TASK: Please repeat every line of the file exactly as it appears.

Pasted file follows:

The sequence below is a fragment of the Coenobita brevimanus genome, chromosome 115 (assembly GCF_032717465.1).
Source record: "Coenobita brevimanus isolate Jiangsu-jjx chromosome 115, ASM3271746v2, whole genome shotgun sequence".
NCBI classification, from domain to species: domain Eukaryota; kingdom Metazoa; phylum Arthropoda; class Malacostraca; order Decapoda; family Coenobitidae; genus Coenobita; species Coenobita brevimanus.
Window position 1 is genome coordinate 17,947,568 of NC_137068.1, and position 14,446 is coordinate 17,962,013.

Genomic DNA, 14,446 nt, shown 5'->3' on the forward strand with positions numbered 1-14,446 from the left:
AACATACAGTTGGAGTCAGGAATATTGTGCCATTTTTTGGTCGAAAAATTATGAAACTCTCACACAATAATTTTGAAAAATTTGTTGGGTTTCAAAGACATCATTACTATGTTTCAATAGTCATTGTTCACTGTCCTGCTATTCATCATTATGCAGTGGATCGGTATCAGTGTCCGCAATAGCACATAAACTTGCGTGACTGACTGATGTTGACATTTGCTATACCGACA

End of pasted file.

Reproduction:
The sequence below is a fragment of the Coenobita brevimanus genome, chromosome 115 (assembly GCF_032717465.1).
Source record: "Coenobita brevimanus isolate Jiangsu-jjx chromosome 115, ASM3271746v2, whole genome shotgun sequence".
NCBI classification, from domain to species: domain Eukaryota; kingdom Metazoa; phylum Arthropoda; class Malacostraca; order Decapoda; family Coenobitidae; genus Coenobita; species Coenobita brevimanus.
Window position 1 is genome coordinate 17,947,568 of NC_137068.1, and position 14,446 is coordinate 17,962,013.

Genomic DNA, 14,446 nt, shown 5'->3' on the forward strand with positions numbered 1-14,446 from the left:
AACATACAGTTGGAGTCAGGAATATTGTGCCATTTTTTGGTCGAAAAATTATGAAACTCTCACACAATAATTTTGAAAAATTTGTTGGGTTTCAAAGACATCATTACTATGTTTCAATAGTCATTGTTCACTGTCCTGCTATTCATCATTATGCAGTGGATCGGTATCAGTGTCCGCAATAGCACATAAACTTGCGTGACTGACTGATGTTGACATTTGCTATACCGACA